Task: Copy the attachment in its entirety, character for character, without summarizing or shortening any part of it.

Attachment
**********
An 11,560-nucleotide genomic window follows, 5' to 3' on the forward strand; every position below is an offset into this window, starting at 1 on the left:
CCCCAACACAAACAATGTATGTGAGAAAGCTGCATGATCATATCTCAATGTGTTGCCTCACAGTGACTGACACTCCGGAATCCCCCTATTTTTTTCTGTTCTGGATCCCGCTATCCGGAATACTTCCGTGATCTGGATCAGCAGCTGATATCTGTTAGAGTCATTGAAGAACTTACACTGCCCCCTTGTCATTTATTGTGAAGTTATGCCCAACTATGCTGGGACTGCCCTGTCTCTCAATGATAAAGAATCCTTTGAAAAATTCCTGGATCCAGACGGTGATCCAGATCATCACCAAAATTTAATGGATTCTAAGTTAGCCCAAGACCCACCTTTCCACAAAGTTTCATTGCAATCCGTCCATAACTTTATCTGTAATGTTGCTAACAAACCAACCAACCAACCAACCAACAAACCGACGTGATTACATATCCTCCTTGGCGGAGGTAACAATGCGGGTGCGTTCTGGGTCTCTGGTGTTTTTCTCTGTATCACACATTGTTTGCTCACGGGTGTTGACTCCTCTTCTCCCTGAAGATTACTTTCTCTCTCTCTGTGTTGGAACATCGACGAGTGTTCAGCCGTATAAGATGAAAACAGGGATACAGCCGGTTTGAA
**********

An 11,560-nucleotide genomic window follows, 5' to 3' on the forward strand; every position below is an offset into this window, starting at 1 on the left:
CCCCAACACAAACAATGTATGTGAGAAAGCTGCATGATCATATCTCAATGTGTTGCCTCACAGTGACTGACACTCCGGAATCCCCCTATTTTTTTCTGTTCTGGATCCCGCTATCCGGAATACTTCCGTGATCTGGATCAGCAGCTGATATCTGTTAGAGTCATTGAAGAACTTACACTGCCCCCTTGTCATTTATTGTGAAGTTATGCCCAACTATGCTGGGACTGCCCTGTCTCTCAATGATAAAGAATCCTTTGAAAAATTCCTGGATCCAGACGGTGATCCAGATCATCACCAAAATTTAATGGATTCTAAGTTAGCCCAAGACCCACCTTTCCACAAAGTTTCATTGCAATCCGTCCATAACTTTATCTGTAATGTTGCTAACAAACCAACCAACCAACCAACCAACAAACCGACGTGATTACATATCCTCCTTGGCGGAGGTAACAATGCGGGTGCGTTCTGGGTCTCTGGTGTTTTTCTCTGTATCACACATTGTTTGCTCACGGGTGTTGACTCCTCTTCTCCCTGAAGATTACTTTCTCTCTCTCTGTGTTGGAACATCGACGAGTGTTCAGCCGTATAAGATGAAAACAGGGATACAGCCGGTTTGAA